The Queen’s Tower, the last remaining structure of the Imperial Institute, stands as a testament to history in the heart of Imperial College, South Kensington, London. As the 287-foot iconic tower undergoes extensive restoration, Hertfordshire-based JDC Scaffolding Ltd has been entrusted with providing complex, safe and efficient scaffolding solutions for the project in collaboration with Russell Cawberry Ltd, the main contractor.
“The tower represents a significant part of Imperial College’s history, and we are honoured to be a part of this prestigious project,” said Phil Welham, Business Development Director at JDC Scaffolding. “Our design process began in late 2020, with ongoing collaboration with Imperial College and RDG Engineering to provide a safe and innovative scaffolding system for the restoration works.”
The initial design included a 2-tonne Passenger/Goods Hoist, a full-height Haki Staircase, and a suspended access scaffold that followed the profile of the copper dome that tops the tower. However, due to concerns about the tower’s fragility, RDG Engineering was tasked with creating a freestanding structure, an external “Exoskeleton” scaffold, to surround the tower.
“Developing the exoskeleton was a unique challenge,” explained Welham. “It needed to be designed to minimise the impact on the tower itself and provide the necessary support for the independent scaffold, hoist, and staircase.”
The exoskeleton includes triple standards to the 30.00m level, double standards to the 50.00m level and single standards to the 87.00m level. Every pair of standards is ledger braced, each horizontal bay plan braced, and every vertical bay sway braced to both the internal and external faces.
The design and planning process included a series of collaborative Teams meetings with Imperial College’s independent consulting engineer, RDG Engineering, and JDC Scaffolding to ensure all stakeholders were aligned in their understanding of the project’s complexities and requirements.
After several iterations, the final design incorporated a temporary circular roof, back propping in the vaults, and a full-height hoist run-off with staggered exits. The scaffold’s required equipment amounted to an incredible 300,000 feet of tube and around 92,000 fittings.
Russell Cawberry Ltd, who have worked with the Imperial College across all their campus and sites for over twenty years, were awarded the Queen’s Tower contract in August 2022. Having never worked with JDC Scaffolding Ltd before, Russell Cawberry Ltd were convinced of JDC’s expertise and experience after a series of negotiations, due diligence, and their long-standing knowledge of the project.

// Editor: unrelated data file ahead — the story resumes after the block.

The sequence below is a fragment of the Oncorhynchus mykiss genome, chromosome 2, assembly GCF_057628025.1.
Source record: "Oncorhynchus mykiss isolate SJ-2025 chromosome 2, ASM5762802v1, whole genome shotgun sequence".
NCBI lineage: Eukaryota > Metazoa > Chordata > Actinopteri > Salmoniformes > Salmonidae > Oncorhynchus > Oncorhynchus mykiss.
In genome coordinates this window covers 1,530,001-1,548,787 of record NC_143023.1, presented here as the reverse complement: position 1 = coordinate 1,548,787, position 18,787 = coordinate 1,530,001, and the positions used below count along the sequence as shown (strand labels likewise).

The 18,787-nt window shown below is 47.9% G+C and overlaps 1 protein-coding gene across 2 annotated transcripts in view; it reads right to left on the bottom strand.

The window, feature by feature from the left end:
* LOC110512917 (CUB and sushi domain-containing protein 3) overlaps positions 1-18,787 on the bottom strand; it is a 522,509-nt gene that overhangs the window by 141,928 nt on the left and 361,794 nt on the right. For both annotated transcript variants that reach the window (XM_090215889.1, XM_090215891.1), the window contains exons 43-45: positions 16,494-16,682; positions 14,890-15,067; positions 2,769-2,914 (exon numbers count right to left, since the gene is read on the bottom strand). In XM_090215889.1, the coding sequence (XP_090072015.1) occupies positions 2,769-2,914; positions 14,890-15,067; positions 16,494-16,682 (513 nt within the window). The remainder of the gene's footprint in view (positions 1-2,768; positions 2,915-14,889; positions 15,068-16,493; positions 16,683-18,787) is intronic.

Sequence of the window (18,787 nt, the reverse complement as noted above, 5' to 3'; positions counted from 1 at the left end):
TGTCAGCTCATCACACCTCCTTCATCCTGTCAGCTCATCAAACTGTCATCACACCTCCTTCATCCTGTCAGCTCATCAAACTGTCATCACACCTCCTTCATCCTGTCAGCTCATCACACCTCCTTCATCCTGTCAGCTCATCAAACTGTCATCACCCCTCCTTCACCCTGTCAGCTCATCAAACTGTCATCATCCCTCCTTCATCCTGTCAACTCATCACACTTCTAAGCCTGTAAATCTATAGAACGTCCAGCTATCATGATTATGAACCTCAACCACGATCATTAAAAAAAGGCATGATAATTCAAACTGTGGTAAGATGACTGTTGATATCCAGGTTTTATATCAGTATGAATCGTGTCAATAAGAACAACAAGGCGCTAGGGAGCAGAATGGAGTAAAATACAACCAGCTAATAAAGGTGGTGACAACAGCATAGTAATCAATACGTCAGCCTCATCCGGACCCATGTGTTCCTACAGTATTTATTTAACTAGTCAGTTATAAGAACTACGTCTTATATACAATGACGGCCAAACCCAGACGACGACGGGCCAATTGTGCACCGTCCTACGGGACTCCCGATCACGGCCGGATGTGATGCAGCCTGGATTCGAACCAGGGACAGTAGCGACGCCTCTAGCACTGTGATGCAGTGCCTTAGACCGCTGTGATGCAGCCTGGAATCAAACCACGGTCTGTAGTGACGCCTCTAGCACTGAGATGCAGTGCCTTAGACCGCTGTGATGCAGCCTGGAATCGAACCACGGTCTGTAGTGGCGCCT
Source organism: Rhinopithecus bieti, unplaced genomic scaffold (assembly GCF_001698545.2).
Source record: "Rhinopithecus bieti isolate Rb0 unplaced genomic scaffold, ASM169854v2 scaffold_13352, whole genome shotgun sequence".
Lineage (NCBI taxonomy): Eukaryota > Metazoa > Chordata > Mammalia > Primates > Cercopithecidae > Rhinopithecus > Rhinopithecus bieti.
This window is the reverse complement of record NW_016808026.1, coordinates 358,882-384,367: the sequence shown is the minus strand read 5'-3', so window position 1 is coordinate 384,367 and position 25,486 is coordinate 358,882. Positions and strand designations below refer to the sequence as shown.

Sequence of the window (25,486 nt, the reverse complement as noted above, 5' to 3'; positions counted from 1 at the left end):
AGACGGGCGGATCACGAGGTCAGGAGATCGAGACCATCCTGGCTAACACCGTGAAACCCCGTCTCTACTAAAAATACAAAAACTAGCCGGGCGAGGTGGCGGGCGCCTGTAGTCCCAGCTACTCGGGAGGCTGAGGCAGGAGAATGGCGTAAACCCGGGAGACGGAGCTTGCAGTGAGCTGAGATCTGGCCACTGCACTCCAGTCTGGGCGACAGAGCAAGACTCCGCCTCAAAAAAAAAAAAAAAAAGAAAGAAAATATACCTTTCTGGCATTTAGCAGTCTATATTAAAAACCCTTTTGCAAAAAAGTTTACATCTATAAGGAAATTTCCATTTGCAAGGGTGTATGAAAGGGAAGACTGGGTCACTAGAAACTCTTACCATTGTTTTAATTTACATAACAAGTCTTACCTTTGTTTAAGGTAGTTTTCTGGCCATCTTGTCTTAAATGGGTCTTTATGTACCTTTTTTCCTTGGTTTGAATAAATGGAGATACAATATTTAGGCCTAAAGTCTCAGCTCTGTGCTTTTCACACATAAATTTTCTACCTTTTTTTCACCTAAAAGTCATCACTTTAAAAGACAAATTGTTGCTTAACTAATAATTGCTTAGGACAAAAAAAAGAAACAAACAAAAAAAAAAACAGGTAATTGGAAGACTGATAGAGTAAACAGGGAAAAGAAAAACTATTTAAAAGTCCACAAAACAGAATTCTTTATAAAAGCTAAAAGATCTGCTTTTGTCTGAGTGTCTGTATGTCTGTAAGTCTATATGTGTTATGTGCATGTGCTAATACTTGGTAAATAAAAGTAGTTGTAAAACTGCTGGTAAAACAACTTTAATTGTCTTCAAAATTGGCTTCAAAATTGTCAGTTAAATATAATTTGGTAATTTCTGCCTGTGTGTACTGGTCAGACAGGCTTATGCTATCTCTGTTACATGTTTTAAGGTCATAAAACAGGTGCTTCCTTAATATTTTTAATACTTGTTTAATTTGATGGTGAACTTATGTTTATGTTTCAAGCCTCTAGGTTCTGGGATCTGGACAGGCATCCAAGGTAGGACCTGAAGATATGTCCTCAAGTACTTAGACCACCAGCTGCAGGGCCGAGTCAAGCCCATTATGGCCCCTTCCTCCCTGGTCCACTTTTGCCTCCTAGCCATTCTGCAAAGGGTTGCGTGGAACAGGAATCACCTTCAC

The project has had its fair share of challenges, including protecting the York Stone steps surrounding the tower and navigating the complexities of working on a live college campus. “Our priority is to maintain the highest standards of safety and minimise disruption to the college community,” said Welham. “Prior to commencement, there were discussions about basing the scaffold on the existing York Stone steps. One option was to take up the paving, this option was dismissed, and we were asked to cover the steps completely with a protection system made up of Dow Floormate 700 sandwiched between two layers of ply.”
As the scaffold erection progresses, JDC Scaffolding have been working closely with Russell Cawberry Ltd and Imperial College to address any unforeseen challenges and to ensure smooth communication between all parties involved. This collaborative approach has proven to be a key factor in the project’s success thus far.
The team at JDC Scaffolding are now looking forward to tackling the challenges associated with restoring the copper dome that tops the tower and providing temporary roof protection. The back propping works in the basement, which were carried out under confined space restrictions, have been successfully completed, paving the way for the scaffold’s continued erection.
Upon completion, the revitalised Queen’s Tower will stand as a beacon of Imperial College’s illustrious history, exemplifying progress, innovation, and the unyielding pursuit of knowledge. With the combined expertise of JDC Scaffolding, RDG Engineering and Russell Cawberry Ltd, this ambitious project promises to breathe new life into a cherished landmark, ensuring that it continues to inspire future generations of scholars and visitors alike.
And as the restoration journey unfolds, the collaborative efforts of all parties involved will stand as a testament to the power of teamwork, engineering prowess, and a shared commitment to preserving our rich cultural heritage.
This article was originally published in Issue 19 of the ScaffMag magazine.